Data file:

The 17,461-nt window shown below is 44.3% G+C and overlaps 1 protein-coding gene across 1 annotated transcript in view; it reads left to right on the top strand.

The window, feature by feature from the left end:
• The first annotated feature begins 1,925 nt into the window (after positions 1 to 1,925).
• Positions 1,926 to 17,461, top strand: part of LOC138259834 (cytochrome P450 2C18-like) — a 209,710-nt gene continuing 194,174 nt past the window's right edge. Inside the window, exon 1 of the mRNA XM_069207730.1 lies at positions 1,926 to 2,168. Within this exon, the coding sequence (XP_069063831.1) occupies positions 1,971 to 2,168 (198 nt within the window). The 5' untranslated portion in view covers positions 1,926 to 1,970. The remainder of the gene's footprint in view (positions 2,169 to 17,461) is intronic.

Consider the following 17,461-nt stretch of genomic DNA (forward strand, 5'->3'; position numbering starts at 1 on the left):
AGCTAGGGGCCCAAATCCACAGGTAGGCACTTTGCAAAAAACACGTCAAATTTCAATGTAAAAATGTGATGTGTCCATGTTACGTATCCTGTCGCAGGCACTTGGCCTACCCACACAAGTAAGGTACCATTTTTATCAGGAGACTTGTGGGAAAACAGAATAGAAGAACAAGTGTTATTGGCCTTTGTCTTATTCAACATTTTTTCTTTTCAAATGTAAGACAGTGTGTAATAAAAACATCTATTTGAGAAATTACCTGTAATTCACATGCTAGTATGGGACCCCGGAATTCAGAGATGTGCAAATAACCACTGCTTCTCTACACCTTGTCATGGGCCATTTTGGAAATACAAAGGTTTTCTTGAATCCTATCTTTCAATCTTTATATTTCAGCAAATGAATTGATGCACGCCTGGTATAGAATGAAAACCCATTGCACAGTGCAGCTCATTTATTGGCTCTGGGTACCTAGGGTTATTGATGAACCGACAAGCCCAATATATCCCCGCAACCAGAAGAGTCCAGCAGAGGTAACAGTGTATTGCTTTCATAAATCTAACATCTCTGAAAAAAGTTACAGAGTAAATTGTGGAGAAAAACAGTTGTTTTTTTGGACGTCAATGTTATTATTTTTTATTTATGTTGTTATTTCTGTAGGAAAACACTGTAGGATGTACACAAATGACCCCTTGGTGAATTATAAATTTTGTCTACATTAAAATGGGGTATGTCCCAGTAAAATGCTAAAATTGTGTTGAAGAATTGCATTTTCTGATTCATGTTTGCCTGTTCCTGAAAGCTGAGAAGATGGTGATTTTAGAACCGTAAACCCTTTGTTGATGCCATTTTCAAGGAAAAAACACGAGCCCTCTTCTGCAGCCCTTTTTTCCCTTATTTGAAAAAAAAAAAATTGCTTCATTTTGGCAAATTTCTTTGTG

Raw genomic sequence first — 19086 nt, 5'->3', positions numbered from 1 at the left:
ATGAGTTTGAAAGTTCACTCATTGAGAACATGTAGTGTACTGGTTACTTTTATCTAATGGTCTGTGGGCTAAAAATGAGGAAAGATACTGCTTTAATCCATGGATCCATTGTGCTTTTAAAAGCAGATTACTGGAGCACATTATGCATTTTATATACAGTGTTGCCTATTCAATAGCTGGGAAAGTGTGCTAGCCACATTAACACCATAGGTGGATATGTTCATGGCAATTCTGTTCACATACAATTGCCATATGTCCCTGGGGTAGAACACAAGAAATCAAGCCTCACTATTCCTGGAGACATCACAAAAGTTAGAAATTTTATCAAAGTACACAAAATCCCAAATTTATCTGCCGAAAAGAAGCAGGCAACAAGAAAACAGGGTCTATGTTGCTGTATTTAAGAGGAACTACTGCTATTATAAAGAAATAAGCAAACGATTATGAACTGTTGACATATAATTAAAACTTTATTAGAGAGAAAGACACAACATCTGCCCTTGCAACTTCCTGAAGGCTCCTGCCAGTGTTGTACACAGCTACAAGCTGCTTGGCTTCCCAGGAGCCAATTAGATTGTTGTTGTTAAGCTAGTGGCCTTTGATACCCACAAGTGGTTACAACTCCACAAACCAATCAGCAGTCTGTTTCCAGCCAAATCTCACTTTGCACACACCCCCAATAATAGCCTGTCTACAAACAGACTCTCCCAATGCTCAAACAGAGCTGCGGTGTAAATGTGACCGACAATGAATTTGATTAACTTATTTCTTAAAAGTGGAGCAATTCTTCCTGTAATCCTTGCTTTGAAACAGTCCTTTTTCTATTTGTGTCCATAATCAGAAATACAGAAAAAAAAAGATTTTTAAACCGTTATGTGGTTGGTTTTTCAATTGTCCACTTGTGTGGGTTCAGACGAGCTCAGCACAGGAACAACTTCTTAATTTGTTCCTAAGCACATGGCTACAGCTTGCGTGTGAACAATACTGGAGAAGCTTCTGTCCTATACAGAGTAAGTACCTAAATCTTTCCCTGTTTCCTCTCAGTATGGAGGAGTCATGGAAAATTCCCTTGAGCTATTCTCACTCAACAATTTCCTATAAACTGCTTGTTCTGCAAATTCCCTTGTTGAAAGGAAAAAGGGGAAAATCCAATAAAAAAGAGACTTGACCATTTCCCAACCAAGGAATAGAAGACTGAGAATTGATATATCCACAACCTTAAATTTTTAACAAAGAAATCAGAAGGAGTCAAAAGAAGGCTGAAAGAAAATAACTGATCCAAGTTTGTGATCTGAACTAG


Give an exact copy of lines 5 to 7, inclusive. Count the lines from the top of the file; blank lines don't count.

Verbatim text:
Consider the following 17,461-nt stretch of genomic DNA (forward strand, 5'->3'; position numbering starts at 1 on the left):
AGCTAGGGGCCCAAATCCACAGGTAGGCACTTTGCAAAAAACACGTCAAATTTCAATGTAAAAATGTGATGTGTCCATGTTACGTATCCTGTCGCAGGCACTTGGCCTACCCACACAAGTAAGGTACCATTTTTATCAGGAGACTTGTGGGAAAACAGAATAGAAGAACAAGTGTTATTGGCCTTTGTCTTATTCAACATTTTTTCTTTTCAAATGTAAGACAGTGTGTAATAAAAACATCTATTTGAGAAATTACCTGTAATTCACATGCTAGTATGGGACCCCGGAATTCAGAGATGTGCAAATAACCACTGCTTCTCTACACCTTGTCATGGGCCATTTTGGAAATACAAAGGTTTTCTTGAATCCTATCTTTCAATCTTTATATTTCAGCAAATGAATTGATGCACGCCTGGTATAGAATGAAAACCCATTGCACAGTGCAGCTCATTTATTGGCTCTGGGTACCTAGGGTTATTGATGAACCGACAAGCCCAATATATCCCCGCAACCAGAAGAGTCCAGCAGAGGTAACAGTGTATTGCTTTCATAAATCTAACATCTCTGAAAAAAGTTACAGAGTAAATTGTGGAGAAAAACAGTTGTTTTTTTGGACGTCAATGTTATTATTTTTTATTTATGTTGTTATTTCTGTAGGAAAACACTGTAGGATGTACACAAATGACCCCTTGGTGAATTATAAATTTTGTCTACATTAAAATGGGGTATGTCCCAGTAAAATGCTAAAATTGTGTTGAAGAATTGCATTTTCTGATTCATGTTTGCCTGTTCCTGAAAGCTGAGAAGATGGTGATTTTAGAACCGTAAACCCTTTGTTGATGCCATTTTCAAGGAAAAAACACGAGCCCTCTTCTGCAGCCCTTTTTTCCCTTATTTGAAAAAAAAAAAATTGCTTCATTTTGGCAAATTTCTTTGTG

Raw genomic sequence first — 19086 nt, 5'->3', positions numbered from 1 at the left: